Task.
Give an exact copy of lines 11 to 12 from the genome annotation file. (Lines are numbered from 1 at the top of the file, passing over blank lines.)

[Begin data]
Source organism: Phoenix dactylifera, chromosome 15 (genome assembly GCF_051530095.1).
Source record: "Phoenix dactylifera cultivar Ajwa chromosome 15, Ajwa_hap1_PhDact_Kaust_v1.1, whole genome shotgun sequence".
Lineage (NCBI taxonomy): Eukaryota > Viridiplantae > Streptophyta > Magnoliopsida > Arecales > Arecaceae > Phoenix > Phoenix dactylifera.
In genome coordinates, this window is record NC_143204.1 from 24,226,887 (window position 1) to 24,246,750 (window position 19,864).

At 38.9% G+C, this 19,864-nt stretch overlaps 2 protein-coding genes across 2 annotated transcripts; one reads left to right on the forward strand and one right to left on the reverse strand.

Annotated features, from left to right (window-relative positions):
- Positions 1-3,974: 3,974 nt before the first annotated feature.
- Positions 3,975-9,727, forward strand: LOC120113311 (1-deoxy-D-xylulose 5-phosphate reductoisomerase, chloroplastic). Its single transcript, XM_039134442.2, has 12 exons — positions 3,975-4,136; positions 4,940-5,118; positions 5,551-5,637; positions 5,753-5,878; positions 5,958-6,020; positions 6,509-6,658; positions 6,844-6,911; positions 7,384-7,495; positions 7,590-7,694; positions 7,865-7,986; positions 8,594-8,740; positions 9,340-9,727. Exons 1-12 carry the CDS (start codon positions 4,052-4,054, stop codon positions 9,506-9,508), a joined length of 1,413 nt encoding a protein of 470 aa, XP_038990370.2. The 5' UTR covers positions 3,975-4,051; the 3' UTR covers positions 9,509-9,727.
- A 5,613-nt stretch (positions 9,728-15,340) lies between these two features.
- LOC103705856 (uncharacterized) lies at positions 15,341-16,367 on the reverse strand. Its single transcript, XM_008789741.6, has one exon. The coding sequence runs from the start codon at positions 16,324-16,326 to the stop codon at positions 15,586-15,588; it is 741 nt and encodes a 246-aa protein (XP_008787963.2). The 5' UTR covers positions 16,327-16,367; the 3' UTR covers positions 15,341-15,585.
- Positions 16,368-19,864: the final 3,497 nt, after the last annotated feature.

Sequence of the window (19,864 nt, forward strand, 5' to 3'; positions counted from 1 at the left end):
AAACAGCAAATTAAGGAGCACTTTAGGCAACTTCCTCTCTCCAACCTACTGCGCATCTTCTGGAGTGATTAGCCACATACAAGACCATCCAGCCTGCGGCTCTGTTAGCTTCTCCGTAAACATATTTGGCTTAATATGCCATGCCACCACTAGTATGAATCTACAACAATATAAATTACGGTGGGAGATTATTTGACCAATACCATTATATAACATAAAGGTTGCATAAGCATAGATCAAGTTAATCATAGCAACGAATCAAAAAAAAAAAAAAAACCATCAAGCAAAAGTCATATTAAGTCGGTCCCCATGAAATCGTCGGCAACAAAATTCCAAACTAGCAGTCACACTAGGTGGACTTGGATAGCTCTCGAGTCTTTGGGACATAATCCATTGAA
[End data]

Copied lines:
- Positions 16,368-19,864: the final 3,497 nt, after the last annotated feature.

Sequence of the window (19,864 nt, forward strand, 5' to 3'; positions counted from 1 at the left end):